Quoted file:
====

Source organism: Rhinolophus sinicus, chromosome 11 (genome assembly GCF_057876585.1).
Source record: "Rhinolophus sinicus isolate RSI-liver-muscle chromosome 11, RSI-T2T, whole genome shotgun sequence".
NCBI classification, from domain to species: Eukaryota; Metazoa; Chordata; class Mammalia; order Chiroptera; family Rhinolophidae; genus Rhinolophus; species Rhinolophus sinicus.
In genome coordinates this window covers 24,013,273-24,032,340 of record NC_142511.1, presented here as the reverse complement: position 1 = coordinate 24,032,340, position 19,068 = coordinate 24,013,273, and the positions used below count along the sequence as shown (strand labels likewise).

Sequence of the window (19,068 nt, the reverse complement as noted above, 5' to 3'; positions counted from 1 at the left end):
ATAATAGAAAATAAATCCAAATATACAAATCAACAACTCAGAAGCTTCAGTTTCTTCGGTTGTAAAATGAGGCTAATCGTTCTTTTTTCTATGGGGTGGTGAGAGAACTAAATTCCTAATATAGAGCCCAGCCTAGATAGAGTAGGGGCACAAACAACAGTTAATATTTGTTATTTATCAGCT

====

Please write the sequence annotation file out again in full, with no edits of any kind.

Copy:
Source organism: Rhinolophus sinicus, chromosome 11 (genome assembly GCF_057876585.1).
Source record: "Rhinolophus sinicus isolate RSI-liver-muscle chromosome 11, RSI-T2T, whole genome shotgun sequence".
NCBI classification, from domain to species: Eukaryota; Metazoa; Chordata; class Mammalia; order Chiroptera; family Rhinolophidae; genus Rhinolophus; species Rhinolophus sinicus.
In genome coordinates this window covers 24,013,273-24,032,340 of record NC_142511.1, presented here as the reverse complement: position 1 = coordinate 24,032,340, position 19,068 = coordinate 24,013,273, and the positions used below count along the sequence as shown (strand labels likewise).

Sequence of the window (19,068 nt, the reverse complement as noted above, 5' to 3'; positions counted from 1 at the left end):
ATAATAGAAAATAAATCCAAATATACAAATCAACAACTCAGAAGCTTCAGTTTCTTCGGTTGTAAAATGAGGCTAATCGTTCTTTTTTCTATGGGGTGGTGAGAGAACTAAATTCCTAATATAGAGCCCAGCCTAGATAGAGTAGGGGCACAAACAACAGTTAATATTTGTTATTTATCAGCT